Application of Statistical Learning Theory to Plankton Image Analysis

Qiao Hu, Ph.D., 2006
Cabell Davis, Hanu Singh, Advisors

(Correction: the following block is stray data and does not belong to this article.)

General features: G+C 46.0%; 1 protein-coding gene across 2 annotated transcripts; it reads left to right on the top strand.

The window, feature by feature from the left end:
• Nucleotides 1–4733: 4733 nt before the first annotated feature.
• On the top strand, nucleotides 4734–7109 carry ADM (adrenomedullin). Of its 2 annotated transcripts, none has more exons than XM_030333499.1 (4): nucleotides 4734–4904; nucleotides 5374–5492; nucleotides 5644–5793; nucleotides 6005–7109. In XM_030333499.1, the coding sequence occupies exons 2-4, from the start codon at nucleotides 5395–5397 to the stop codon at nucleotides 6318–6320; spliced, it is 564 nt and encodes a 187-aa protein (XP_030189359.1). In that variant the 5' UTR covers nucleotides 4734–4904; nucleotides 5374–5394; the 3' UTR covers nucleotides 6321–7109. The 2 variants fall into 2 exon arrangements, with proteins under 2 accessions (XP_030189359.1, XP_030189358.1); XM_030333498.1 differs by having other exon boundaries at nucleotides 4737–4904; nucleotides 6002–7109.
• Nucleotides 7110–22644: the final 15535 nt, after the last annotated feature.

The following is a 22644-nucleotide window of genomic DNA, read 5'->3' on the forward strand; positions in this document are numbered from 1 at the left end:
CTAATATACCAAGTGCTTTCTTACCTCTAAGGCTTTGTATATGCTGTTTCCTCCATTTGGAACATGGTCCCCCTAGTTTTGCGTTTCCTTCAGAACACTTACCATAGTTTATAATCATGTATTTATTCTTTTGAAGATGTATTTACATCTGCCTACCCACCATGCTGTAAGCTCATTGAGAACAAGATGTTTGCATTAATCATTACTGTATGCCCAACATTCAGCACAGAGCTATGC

A fundamental problem in limnology and oceanography is the inability to quickly identify and map distributions of plankton. This thesis addresses the problem by applying statistical machine learning to images collected by the Video Plankton Recorder. The research is focused on development of a real-time automatic plankton recognition system to estimate plankton abundance. The system includes four major components: pattern representation/feature measurement, feature extraction/selection, classification, and abundance estimation. After an extensive study on a traditional learning vector quantization (LVQ) neural network (NN) classifier built on shape-based features and different pattern representation methods, I developed a classification system combined multi-scale co-occurrence matrices feature with a support vector machine classifier. This new method outperforms the traditional shape-based NN classifier by 12% in classification accuracy. Subsequent plankton abundance estimates are improved in the regions of low relative abundance by more than 50%. Two rejection metrics were developed. One was based on the Euclidean distance in the feature space for NN classifier. The other was dual-classification system. Dual-classification method yields almost as good abundance estimation as human labeling on a very large real-world data. The distance rejection metric for NN classifier might be more useful to reject outliers.